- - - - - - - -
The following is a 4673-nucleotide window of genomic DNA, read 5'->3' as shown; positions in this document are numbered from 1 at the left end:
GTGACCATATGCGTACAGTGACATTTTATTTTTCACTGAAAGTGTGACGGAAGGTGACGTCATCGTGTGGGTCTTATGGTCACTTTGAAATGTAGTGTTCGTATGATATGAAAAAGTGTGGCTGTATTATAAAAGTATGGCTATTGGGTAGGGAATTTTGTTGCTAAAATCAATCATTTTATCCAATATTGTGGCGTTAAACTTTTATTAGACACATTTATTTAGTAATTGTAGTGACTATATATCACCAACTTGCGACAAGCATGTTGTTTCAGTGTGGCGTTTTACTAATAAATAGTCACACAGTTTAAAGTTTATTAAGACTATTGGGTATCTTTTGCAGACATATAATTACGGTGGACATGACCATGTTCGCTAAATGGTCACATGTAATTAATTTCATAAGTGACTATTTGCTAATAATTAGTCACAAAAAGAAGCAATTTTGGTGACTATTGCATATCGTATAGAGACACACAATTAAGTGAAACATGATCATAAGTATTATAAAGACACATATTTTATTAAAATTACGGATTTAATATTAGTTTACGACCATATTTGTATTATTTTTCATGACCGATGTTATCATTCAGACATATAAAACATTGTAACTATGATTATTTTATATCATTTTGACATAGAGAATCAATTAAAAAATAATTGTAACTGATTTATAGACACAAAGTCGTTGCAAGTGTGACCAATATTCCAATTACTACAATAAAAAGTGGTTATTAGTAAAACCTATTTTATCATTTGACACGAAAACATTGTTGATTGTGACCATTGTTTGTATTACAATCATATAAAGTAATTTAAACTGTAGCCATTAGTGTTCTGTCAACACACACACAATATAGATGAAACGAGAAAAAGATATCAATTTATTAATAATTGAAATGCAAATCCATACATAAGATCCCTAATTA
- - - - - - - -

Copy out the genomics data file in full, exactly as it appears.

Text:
The following is a 4673-nucleotide window of genomic DNA, read 5'->3' as shown; positions in this document are numbered from 1 at the left end:
GTGACCATATGCGTACAGTGACATTTTATTTTTCACTGAAAGTGTGACGGAAGGTGACGTCATCGTGTGGGTCTTATGGTCACTTTGAAATGTAGTGTTCGTATGATATGAAAAAGTGTGGCTGTATTATAAAAGTATGGCTATTGGGTAGGGAATTTTGTTGCTAAAATCAATCATTTTATCCAATATTGTGGCGTTAAACTTTTATTAGACACATTTATTTAGTAATTGTAGTGACTATATATCACCAACTTGCGACAAGCATGTTGTTTCAGTGTGGCGTTTTACTAATAAATAGTCACACAGTTTAAAGTTTATTAAGACTATTGGGTATCTTTTGCAGACATATAATTACGGTGGACATGACCATGTTCGCTAAATGGTCACATGTAATTAATTTCATAAGTGACTATTTGCTAATAATTAGTCACAAAAAGAAGCAATTTTGGTGACTATTGCATATCGTATAGAGACACACAATTAAGTGAAACATGATCATAAGTATTATAAAGACACATATTTTATTAAAATTACGGATTTAATATTAGTTTACGACCATATTTGTATTATTTTTCATGACCGATGTTATCATTCAGACATATAAAACATTGTAACTATGATTATTTTATATCATTTTGACATAGAGAATCAATTAAAAAATAATTGTAACTGATTTATAGACACAAAGTCGTTGCAAGTGTGACCAATATTCCAATTACTACAATAAAAAGTGGTTATTAGTAAAACCTATTTTATCATTTGACACGAAAACATTGTTGATTGTGACCATTGTTTGTATTACAATCATATAAAGTAATTTAAACTGTAGCCATTAGTGTTCTGTCAACACACACACAATATAGATGAAACGAGAAAAAGATATCAATTTATTAATAATTGAAATGCAAATCCATACATAAGATCCCTAATTA